Creation of new brain cells may be limited, mouse study shows
It used to be that everyone knew that you are born with all the brain cells you'll ever have. Then UC San Francisco's Arturo Alvarez-Buylla, Ph.D., and other neuroscientists discovered in birds and mice that stem cells in certain parts of the brain do produce new neurons throughout the animal's life.
Ever since, researchers have been eager to find how we might improve our own brain function by boosting its production of new neurons.
Many researchers have long assumed that most stem cells in the body can produce new cells indefinitely, but new research in mice by Alvarez-Buylla's lab in UCSF's Eli and Edythe Broad Center of Regeneration Medicine shows that this is not the case in the brain.
Kirsten Obernier, Ph.D., a postdoctoral researcher in Alvarez-Buylla's lab, spent six years trying to understand how the brain avoids running out of neural stem cells by catching the cells in the act of dividing. "In the end it was a matter of German determination," she joked.
By delicately labeling stem cells in the brains of live mice and recording the fates of their offspring, Obernier discovered that the cells don't divide in a self-renewing fashion, as the field had predicted. Instead, most stem cell divisions produce offspring fated to develop into neurons, reducing the number of stem cells remaining.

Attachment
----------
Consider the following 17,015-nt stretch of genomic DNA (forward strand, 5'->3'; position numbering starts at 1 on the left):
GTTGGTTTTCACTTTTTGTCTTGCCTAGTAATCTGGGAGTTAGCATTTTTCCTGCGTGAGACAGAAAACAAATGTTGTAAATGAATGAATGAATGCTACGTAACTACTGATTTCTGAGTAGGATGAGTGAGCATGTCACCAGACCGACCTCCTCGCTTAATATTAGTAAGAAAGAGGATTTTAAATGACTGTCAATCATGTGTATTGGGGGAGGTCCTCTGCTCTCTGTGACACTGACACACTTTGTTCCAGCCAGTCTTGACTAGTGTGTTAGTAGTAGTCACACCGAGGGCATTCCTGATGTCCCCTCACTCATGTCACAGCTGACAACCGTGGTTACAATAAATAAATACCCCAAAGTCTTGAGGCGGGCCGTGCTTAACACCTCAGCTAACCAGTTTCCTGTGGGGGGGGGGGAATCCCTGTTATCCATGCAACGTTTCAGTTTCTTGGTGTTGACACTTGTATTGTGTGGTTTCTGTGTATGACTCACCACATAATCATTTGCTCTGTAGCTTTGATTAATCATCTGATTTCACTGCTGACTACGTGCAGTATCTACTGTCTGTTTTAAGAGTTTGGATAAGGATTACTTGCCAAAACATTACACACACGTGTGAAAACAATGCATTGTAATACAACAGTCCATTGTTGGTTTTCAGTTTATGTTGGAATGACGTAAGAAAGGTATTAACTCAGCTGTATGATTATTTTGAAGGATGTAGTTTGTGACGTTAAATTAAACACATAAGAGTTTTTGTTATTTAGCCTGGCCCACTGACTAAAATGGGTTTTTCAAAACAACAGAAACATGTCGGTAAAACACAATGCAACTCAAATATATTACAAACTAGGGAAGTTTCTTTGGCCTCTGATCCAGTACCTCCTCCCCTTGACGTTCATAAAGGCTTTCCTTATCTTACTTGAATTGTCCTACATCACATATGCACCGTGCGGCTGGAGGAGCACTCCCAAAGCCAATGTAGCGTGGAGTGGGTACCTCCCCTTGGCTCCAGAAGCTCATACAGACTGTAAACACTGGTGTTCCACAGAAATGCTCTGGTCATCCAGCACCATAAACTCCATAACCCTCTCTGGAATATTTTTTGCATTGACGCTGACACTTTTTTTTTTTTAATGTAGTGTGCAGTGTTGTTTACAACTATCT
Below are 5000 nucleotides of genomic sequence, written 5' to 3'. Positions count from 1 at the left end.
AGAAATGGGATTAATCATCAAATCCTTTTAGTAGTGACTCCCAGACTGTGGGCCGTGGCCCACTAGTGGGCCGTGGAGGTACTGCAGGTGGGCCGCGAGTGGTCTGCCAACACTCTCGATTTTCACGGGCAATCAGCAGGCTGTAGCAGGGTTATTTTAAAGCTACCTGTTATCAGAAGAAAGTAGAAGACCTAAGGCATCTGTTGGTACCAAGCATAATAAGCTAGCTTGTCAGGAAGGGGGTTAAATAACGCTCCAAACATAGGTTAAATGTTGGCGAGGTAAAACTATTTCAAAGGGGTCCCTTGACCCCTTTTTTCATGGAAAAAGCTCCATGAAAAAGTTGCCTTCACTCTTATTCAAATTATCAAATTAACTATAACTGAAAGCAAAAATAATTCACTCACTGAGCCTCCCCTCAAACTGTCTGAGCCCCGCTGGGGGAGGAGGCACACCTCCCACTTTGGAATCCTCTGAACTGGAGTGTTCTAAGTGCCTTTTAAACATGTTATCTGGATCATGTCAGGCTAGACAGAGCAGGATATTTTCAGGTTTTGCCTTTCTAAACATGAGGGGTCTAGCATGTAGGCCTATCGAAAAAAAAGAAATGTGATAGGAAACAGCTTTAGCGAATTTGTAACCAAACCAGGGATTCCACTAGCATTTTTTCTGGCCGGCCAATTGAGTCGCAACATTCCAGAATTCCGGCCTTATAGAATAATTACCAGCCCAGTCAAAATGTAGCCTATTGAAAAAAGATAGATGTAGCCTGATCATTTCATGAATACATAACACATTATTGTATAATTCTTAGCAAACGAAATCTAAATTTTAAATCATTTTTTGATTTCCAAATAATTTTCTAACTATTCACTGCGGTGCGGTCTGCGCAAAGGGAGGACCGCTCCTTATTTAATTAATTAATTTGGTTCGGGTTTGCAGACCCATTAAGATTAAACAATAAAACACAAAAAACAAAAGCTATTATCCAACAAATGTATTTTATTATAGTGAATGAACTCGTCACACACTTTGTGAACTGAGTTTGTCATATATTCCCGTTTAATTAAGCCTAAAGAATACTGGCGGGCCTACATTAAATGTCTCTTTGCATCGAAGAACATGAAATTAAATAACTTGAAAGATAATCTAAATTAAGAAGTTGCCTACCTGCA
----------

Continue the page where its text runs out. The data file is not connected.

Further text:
The findings surprisingly demonstrate that neural stem cells only have a very limited capacity to replenish brain tissue. This may allow brain regeneration over a mouse's brief lifespan, Alvarez-Buylla says, but it's not clear how it could be maintained for the life of longer-lived creatures like ourselves.
"The adult brain seems to carefully choreograph how neural stem cells divide, how many times they divide and whether they do so to replenish them-self or to produce neurons," Alvarez Buylla added. "Learning these properties about stem cells in the brain is essential for any future attempt to entice these cells to make new neurons for brain repair."
To get a closer look how these cells divide, Obernier devised a technique for recording movies of their behavior in laboratory dishes without removing them from the surrounding neural tissue that forms their supportive niche.
The videos confirmed the unorthodox new mode of division Obernier's labeling experiments had implied, but also revealed the cells' surprising dynamism: a long tail that touches and probes nearby blood vessels, short arms that poke and prod other stem cells, and a tongue-like antenna that pokes into the nearby ventricular space, as if to "taste" the cerebrospinal fluid there.
"We had seen these cells' complex shapes before in still images, but the movies revealed that they're constantly exploring their environment," Obernier said. "These cells may be actively probing for signals about when more new neurons are needed."
The new research was published Feb 1, 2018, in Cell Stem Cell.